New York is known for some of the best specialty food in the world. Your out-of-town guests will expect you to know all the secret spots. Don’t stress! Let someone else do all the planning, and sign up for a culinary tour, cooking class or walking guide through some of the best eats in the city. You can book a food-focused tour through Airbnb’s Experiences section (which is not just limited to the culinary treasures of the city). Gain thorough knowledge of the dim sum scene as you eat you way through Brooklyn, Manhattan and Queens with this handy guide/ map by The Infatuation. Everyone knows that New York pizza is the best, but there is much discrepancy of which pizzeria slings the best pies. Join up with one of Scott’s Pizza Tours ($45-$65 per person) and taste some of the finest slices through Manhattan or even the outer boroughs, while you learn the difference between coal, wood and gas fueled ovens and debate the importance of imported tomatoes. If your guest has a sweet tooth that only chocolate can cure, there are four chocolate factories in Brooklyn we recommend, where you can go behind the scenes taste testing along the way. But maybe your friends want to focus on just drinking, and there’s a tour for that as well. For beer, nothing beats Brooklyn Brewery where a two hour tasting tour ($15) can be reserved ahead of time or a free ten minute tour happens every half hour during the weekends (79 N. 11th St. Williamsburg). For the hard stuff, there’s lots of options, but why not discover the Brooklyn Navy Yard’s Kings County Distillery? Tours are $14 and include a hour long tasting tour and a visit to the “boozeum.” On December 27th, you can even sign up for a ”Learn the art of tasting whiskey” class which includes a tasting of five whiskeys (299 Sands St., Brooklyn Navy Yard). For something brand-spanking new, bring guests to the recently opened Brooklyn Cider House, Brooklyn’s first cidery, which looks great for large groups (1100 Flushing Ave., Bushwick).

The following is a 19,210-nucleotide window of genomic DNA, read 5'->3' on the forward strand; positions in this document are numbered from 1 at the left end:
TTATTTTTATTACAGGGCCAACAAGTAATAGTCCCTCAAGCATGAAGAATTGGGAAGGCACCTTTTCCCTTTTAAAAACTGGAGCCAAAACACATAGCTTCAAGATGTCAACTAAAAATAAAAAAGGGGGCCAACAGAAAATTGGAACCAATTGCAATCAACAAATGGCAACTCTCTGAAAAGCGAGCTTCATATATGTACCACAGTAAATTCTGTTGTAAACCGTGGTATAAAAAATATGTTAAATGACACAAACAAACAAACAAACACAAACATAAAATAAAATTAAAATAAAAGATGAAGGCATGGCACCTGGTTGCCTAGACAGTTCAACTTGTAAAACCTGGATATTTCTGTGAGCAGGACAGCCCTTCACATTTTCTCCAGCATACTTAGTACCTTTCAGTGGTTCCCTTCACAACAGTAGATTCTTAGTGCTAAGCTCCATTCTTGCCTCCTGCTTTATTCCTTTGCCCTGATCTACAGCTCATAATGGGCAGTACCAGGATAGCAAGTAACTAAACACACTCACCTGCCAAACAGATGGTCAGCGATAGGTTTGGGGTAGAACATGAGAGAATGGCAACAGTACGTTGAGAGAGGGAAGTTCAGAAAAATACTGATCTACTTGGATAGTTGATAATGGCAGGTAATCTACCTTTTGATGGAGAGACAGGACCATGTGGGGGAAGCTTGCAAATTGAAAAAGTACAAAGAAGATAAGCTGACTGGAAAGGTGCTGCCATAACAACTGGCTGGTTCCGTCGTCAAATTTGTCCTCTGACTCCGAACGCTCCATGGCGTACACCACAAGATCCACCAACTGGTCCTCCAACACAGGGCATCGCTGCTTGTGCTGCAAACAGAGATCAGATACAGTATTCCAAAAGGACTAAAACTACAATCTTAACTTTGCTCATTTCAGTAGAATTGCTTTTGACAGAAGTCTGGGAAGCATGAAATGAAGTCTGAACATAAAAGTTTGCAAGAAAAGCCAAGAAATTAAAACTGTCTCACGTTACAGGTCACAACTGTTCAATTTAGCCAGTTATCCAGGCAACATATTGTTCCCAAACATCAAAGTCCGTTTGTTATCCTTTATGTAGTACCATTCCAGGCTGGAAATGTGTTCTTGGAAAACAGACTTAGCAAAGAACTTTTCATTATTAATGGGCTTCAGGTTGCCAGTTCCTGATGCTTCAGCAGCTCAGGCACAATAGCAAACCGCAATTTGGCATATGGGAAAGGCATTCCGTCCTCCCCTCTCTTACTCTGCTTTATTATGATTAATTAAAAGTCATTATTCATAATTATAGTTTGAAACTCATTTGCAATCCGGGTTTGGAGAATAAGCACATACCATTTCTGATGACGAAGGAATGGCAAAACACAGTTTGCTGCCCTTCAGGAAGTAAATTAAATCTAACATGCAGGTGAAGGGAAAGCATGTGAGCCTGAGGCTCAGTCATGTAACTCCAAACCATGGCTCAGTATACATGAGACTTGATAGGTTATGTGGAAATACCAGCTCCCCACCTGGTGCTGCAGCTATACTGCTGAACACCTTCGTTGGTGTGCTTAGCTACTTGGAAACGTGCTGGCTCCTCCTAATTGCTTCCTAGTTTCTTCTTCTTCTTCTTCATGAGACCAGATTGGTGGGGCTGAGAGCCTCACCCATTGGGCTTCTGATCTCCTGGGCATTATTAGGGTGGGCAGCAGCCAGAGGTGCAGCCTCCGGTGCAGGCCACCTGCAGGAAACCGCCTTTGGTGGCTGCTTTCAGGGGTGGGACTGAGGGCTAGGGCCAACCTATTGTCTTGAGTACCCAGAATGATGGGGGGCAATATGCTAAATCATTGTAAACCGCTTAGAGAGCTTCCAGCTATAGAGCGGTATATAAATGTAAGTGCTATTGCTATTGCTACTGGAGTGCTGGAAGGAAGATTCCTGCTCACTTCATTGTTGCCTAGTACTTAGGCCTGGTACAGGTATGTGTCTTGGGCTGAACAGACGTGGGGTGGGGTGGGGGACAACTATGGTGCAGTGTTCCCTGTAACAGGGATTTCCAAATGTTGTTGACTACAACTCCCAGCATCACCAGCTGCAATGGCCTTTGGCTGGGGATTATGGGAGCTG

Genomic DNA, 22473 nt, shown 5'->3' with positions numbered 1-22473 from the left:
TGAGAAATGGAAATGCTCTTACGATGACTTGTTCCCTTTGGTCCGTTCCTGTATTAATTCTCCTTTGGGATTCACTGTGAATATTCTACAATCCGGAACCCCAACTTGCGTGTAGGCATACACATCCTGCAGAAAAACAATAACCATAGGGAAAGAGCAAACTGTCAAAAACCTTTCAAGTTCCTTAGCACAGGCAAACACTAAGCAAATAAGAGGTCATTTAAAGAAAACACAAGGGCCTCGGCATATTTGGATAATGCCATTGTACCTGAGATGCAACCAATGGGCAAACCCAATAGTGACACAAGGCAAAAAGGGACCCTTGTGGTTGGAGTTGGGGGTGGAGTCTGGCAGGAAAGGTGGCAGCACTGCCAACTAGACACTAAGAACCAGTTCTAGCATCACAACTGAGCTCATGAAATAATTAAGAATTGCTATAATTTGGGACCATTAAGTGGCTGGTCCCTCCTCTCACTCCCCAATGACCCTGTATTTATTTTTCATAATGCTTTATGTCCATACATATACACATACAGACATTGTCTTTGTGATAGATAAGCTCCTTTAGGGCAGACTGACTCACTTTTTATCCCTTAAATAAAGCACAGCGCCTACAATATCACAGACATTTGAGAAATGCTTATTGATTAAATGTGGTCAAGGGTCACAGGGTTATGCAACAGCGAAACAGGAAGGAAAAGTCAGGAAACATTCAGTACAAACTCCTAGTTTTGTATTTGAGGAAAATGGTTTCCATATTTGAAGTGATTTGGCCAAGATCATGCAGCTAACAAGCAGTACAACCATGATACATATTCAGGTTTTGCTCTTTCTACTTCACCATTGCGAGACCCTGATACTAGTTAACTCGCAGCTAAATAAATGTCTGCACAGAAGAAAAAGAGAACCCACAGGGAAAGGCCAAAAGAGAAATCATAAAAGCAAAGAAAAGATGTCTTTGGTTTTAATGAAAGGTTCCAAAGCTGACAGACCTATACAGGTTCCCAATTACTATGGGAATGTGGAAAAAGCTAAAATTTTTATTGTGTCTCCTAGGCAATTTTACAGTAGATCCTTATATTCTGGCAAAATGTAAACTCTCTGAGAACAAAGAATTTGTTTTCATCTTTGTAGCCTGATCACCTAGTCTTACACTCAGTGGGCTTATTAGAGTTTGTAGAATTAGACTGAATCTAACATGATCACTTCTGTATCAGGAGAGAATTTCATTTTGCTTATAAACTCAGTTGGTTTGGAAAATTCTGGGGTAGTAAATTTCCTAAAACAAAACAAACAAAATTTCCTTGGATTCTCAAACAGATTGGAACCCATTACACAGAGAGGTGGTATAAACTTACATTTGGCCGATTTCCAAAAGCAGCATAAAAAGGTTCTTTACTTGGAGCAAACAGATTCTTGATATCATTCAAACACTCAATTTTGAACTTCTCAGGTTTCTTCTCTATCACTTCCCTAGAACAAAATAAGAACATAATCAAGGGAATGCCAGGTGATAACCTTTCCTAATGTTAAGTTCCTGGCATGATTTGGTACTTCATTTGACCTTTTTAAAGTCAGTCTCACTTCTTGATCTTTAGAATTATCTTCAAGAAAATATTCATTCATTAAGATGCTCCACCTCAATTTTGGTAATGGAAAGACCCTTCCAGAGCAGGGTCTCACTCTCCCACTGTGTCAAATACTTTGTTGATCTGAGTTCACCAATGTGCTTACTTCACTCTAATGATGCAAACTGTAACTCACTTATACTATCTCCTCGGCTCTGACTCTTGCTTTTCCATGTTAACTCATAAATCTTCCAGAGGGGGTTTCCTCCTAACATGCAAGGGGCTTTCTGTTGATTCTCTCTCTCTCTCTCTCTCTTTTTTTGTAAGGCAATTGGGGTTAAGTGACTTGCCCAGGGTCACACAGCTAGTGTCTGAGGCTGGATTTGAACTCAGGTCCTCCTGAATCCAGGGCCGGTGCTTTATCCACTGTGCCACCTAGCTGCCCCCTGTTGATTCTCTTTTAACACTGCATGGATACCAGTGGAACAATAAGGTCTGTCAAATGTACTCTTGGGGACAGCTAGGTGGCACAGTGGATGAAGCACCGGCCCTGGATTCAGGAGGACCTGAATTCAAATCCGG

Lace up Your Skates
When in doubt, embrace the winter weather and enjoy some of the most beautiful outdoor rinks anywhere. Although it seems like a headache to rent skates, and dangerous to flail around on razor blades, once you are out there gliding it is actually an overwhelmingly pleasant experience. The Rink at Bryant Park is one of the most charming surrounded by skyscrapers and centered around a giant Christmas tree. Allso it’s free if you have your own skates, but otherwise skate rental is only $20 for an entire day of fun (Bryant Park, between 40th and 42nd St.). The Standard Hotel’s Ice Skating Rink is tiny in comparison, but is often times less crowded and offers heated ringside seats and an incredible food and drink menu if you’d prefer to get your hot toddy on. Adults pay $13 to get on the rink and $4 to rent skates (The Standard Highline, 848 Washington St., Meatpacking District). Brooklynites don’t need to leave their burough for perfect skating opportunities. LeFrak Center at Lakeside is a lovely place to glide no matter what skill level. It’s a large space with indoor and outdoor ice, and a cafe area that serves pretty good food, where you can eat without unlacing. Weekdays $7/ Weekend and Holidays $10 plus $7 skate rental (Prospect Park, Lincoln Road and Parkside Ocean Avenue entrance). If your guests have their heart set on skating en masse at The Rink at Rockefeller Center, remind them that peak rates through the holidays run $32 per person, but if you want VIP passes, which include access to the “heated igloo” and 90 minutes of skating, it could run up to $150 person. Is your guest still interested? Have them treat (The Rink at Rockefeller Center, 5th Avenue between 49th and 50th).